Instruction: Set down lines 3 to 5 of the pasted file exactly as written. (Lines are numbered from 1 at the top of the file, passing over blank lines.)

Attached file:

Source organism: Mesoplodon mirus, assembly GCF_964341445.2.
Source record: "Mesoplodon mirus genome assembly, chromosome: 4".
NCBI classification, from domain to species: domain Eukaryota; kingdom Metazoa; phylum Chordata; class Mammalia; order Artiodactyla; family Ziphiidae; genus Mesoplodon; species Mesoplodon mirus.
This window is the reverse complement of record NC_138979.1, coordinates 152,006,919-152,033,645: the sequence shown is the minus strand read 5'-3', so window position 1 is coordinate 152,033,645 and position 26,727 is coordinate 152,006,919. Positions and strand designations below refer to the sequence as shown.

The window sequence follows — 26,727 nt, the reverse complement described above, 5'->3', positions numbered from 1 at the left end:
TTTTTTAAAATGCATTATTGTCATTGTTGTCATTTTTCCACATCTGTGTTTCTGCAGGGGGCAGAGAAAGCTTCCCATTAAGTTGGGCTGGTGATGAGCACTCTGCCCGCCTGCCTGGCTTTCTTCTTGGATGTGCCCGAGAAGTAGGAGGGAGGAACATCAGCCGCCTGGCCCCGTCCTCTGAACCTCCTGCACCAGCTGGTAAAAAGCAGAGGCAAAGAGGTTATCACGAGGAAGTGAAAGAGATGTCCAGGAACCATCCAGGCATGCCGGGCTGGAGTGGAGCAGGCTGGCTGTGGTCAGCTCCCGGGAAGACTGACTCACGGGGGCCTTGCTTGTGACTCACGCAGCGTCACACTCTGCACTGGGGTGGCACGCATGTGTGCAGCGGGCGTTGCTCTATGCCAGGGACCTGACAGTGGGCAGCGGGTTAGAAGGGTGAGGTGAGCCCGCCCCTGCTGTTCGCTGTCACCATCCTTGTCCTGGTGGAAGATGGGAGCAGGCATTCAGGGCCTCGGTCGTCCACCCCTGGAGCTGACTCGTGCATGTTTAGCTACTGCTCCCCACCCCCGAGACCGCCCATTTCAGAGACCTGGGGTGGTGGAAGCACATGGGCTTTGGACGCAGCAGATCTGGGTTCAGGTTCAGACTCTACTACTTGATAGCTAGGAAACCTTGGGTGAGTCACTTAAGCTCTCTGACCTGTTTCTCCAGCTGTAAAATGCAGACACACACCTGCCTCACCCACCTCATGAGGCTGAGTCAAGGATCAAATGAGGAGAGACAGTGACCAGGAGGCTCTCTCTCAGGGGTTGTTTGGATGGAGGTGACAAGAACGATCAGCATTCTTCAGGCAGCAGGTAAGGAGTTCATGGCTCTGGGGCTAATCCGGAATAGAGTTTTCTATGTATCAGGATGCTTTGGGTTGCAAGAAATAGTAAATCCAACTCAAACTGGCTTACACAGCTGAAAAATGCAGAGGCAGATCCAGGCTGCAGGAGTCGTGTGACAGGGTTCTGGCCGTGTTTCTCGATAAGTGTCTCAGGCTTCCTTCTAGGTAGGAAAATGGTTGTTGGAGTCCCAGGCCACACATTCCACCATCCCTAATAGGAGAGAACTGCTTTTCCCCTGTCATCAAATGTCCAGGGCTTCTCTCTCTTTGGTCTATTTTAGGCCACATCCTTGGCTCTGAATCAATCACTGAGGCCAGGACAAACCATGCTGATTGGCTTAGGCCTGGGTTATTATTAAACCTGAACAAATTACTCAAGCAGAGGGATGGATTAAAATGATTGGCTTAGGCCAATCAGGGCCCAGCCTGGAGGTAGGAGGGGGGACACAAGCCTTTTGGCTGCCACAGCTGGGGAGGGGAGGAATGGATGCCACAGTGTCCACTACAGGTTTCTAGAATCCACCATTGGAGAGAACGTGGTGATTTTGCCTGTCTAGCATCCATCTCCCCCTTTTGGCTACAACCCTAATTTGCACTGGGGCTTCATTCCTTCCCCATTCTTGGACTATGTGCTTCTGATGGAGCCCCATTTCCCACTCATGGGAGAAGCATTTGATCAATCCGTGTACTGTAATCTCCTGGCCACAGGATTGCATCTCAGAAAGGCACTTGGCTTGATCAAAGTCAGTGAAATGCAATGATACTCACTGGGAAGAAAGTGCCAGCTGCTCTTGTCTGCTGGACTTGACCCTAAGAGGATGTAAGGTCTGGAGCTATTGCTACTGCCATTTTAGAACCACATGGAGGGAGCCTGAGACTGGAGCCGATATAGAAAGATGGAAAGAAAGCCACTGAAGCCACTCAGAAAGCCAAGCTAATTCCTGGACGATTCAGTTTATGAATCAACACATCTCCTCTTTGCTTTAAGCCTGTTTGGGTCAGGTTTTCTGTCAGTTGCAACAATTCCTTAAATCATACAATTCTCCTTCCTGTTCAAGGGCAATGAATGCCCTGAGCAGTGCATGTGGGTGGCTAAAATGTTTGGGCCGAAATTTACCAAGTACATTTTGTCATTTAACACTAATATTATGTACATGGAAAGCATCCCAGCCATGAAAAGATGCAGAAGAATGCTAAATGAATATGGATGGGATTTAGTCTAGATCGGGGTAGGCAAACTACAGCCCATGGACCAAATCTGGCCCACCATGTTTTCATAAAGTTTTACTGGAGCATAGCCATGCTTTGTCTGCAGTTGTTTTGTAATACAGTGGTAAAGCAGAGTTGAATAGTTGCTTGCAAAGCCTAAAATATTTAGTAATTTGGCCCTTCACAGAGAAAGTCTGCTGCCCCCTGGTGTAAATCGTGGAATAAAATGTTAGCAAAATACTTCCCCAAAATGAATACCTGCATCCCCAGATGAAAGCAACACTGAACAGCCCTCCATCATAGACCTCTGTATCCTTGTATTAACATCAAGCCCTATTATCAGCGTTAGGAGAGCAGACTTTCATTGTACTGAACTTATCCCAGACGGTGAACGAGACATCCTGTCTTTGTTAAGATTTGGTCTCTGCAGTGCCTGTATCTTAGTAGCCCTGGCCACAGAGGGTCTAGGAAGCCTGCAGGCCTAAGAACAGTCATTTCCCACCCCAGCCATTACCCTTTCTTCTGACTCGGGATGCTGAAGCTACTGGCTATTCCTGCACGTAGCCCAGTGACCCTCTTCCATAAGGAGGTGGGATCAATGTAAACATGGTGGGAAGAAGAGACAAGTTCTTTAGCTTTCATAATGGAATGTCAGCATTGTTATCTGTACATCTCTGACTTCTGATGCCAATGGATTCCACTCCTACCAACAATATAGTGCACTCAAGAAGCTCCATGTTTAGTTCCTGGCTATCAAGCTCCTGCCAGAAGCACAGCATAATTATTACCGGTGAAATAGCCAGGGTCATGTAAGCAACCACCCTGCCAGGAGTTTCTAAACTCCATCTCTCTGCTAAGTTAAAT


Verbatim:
NCBI classification, from domain to species: domain Eukaryota; kingdom Metazoa; phylum Chordata; class Mammalia; order Artiodactyla; family Ziphiidae; genus Mesoplodon; species Mesoplodon mirus.
This window is the reverse complement of record NC_138979.1, coordinates 152,006,919-152,033,645: the sequence shown is the minus strand read 5'-3', so window position 1 is coordinate 152,033,645 and position 26,727 is coordinate 152,006,919. Positions and strand designations below refer to the sequence as shown.

The window sequence follows — 26,727 nt, the reverse complement described above, 5'->3', positions numbered from 1 at the left end: